The Intel drivers went on without a hitch and I noticed almost all the unidentified hardware on the device was detected sans the Bluetooth and WiFi adapters of course (Broadcom devices both). When I tried to install the WiFi driver it didn’t work. The driver package has a simple “install.bat” file which if you double click on results on plenty of activity on the screen before disappearing.

In the end I opened up a command-prompt window and ran install.bat and saw the nature of my error. Basically the command prompt needed to run elevated to install. I did so and suddenly the WiFi driver kicked into action.

One of the issues that I noticed after installing the large Intel driver package was that any of the modern user experience elements in Windows 8.1 were showing blocked out text (like the CIA had redacted Windows or something :P). That is a sure hint that video drivers are a problem so I flicked over the the desktop Windows Update screen and triggered a download of all the drivers/updates (one of which was an Intel Graphics driver). After this update everything was working as expected, except the Bluetooth driver which I then installed.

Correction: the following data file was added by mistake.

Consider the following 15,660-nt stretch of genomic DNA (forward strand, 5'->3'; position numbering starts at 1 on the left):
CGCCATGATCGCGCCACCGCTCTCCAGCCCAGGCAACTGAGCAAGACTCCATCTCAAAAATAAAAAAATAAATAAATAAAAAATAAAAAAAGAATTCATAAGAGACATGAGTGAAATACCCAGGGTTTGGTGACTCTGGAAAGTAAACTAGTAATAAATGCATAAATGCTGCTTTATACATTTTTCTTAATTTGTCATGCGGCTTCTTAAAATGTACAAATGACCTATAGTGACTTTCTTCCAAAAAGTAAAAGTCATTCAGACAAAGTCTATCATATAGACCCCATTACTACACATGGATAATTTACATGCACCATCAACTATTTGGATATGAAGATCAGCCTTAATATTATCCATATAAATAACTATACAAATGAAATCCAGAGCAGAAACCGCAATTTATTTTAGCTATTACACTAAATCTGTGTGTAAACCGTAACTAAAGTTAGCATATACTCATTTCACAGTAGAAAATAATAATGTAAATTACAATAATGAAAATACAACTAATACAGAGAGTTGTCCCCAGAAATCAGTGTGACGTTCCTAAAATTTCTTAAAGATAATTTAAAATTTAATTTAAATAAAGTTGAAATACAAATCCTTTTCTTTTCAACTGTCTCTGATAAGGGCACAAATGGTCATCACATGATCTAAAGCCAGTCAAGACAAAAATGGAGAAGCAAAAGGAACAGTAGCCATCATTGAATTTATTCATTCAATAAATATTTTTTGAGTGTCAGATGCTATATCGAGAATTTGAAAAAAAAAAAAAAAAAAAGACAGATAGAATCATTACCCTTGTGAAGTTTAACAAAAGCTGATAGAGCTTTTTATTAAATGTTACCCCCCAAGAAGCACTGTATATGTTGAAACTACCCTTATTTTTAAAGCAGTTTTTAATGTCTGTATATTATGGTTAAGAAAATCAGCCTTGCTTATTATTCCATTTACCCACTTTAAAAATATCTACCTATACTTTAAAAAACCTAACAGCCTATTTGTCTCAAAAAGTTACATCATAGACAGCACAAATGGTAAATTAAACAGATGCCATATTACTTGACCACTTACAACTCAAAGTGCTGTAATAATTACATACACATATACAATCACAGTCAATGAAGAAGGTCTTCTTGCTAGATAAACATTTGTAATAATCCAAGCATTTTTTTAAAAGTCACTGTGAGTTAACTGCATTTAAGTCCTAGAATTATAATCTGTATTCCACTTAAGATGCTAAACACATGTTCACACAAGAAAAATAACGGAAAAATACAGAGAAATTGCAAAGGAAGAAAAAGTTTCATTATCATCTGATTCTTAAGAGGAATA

Phew! I managed to go from nothing working to a clean tablet!

Some Lessons for PC Vendors and Microsoft

One of the great things about the Windows eco-system is that of choice. When you choose to run Windows, you can choose which hardware you want to run it on and it comes in a variety of form factors with a multitude of different features.

However, all of these features aren’t worth anything if you load the base image for the PC up with loads of junk that is either truly useless, or just gets in the road of the native experience. As long as vendors keep doing that, people like me are going to continue to tear down the machine and reload a vanilla version of the operating system.

I can accept that if I am going to do that then I’m choosing to inflict some pain on myself, but at a minimum a tablet PC should have the following in-box driver support: